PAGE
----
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Kiran Shaw Upbeat on bio-pharma 2014 Growth

India’s bio-pharma industry could see the year 2014 to bring in the much-needed positive change. The country’s early adoption of biosimilar regulatory guidelines, accrued benefits of low cost manufacture and access to quality talent pool that could help the industry spring back, stated Kiran Mazumdar-Shaw, chairman and managing director, Biocon Limited.
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The industry had a tough 2013 driven by the Indian economy having to experience one of its most turbulent times. Indian bio-pharma sector decelerated to 5.2 per cent in 2013 from an average growth of 12 per cent the previous year. Adverse policy moves like the drug pricing, foreign direct investment (FDI), clinical trials and compulsory licensing made matters worse. An overactive US FDA hauled up several leading Indian pharma companies for non-compliance. All these negative developments collectively turned 2013 into an ‘Annus Horribilis’ for the Indian bio-pharma sector, she added.

But the silver lining was provided by India’s early adoption biosimilar norms enabling approval of the world’s first biosimilar, Herceptin for breast cancer developed in India by Biocon and Mylan. In 2014, India will offer another  affordable cancer biosimilar trastuzumab also from Biocon which also paves the way for its introduction into the global market, Shaw told Pharmabiz.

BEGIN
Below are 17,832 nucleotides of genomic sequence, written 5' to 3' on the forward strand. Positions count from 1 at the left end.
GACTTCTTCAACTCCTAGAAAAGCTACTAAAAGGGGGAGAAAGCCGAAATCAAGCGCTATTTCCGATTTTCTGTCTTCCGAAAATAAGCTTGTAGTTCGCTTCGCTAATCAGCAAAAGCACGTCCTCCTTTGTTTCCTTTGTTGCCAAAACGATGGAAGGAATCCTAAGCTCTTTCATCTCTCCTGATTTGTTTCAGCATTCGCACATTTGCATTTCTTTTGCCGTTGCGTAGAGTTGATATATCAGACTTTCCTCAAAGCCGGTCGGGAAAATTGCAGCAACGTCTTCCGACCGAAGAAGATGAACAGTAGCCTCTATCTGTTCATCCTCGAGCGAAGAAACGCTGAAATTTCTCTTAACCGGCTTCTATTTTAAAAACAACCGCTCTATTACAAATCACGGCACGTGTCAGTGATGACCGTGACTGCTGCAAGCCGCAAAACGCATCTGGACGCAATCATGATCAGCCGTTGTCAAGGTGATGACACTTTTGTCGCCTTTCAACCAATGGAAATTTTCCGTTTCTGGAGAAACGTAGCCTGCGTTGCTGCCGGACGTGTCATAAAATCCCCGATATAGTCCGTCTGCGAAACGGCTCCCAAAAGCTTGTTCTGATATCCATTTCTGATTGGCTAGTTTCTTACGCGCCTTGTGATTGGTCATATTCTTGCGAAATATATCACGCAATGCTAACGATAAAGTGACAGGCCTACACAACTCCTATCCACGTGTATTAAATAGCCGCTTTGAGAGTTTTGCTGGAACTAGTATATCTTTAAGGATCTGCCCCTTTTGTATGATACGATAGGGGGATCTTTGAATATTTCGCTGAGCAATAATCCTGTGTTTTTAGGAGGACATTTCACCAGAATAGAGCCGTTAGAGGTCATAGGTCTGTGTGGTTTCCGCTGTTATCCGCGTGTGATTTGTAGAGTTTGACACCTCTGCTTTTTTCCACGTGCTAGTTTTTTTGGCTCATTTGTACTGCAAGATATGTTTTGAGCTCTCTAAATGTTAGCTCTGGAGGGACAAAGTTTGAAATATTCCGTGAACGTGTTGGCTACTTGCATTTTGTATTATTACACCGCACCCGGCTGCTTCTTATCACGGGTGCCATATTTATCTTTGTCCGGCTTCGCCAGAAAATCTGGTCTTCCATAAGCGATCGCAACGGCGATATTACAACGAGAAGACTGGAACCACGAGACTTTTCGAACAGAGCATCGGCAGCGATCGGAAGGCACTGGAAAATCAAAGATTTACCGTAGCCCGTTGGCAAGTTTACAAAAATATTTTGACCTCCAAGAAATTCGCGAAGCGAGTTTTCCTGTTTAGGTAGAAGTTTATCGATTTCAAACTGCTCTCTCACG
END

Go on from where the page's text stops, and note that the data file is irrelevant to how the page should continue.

As 2014 is an election year, we expect the winds of change to usher in a stable majority government at the Centre. Hopefully, that will be a starting point for addressing some of the country’s long-pending challenges through policy reforms in the right direction. “We hope that the new government would create an ecosystem that generates real jobs, good infrastructure for industrial growth, facilitate ease of doing business in the country, and promote better governance. We will also need innovative solutions to address the numerous challenges facing the country and put the economy back on track,” she said.

One of the most critical challenges in India is the inaccessibility to healthcare. To address this issue, the government needs to not only relook at its public health policy but also introduce various regulatory reforms including a smarter approval pathway that cuts the cost of drug development to allow affordable innovation. Regulatory reforms also need to address issues related to intellectual property and clinical trials. Use of technology for procurement and distribution will also enable better access to drugs, said Shaw.

The Indian pharma sector also needs to regain its reputation as a provider of high quality affordable generics to healthcare systems globally. It must therefore move swiftly to address non-compliance with manufacturing best practices and must introduce rigorous processes for self-audit that ensures zero tolerance of non-compliance. Leveraging the strengths of low cost manufacturing and quality talent pool would help India gain global recognition. In fact, India now needs to sustain this  through corrective action, she said.

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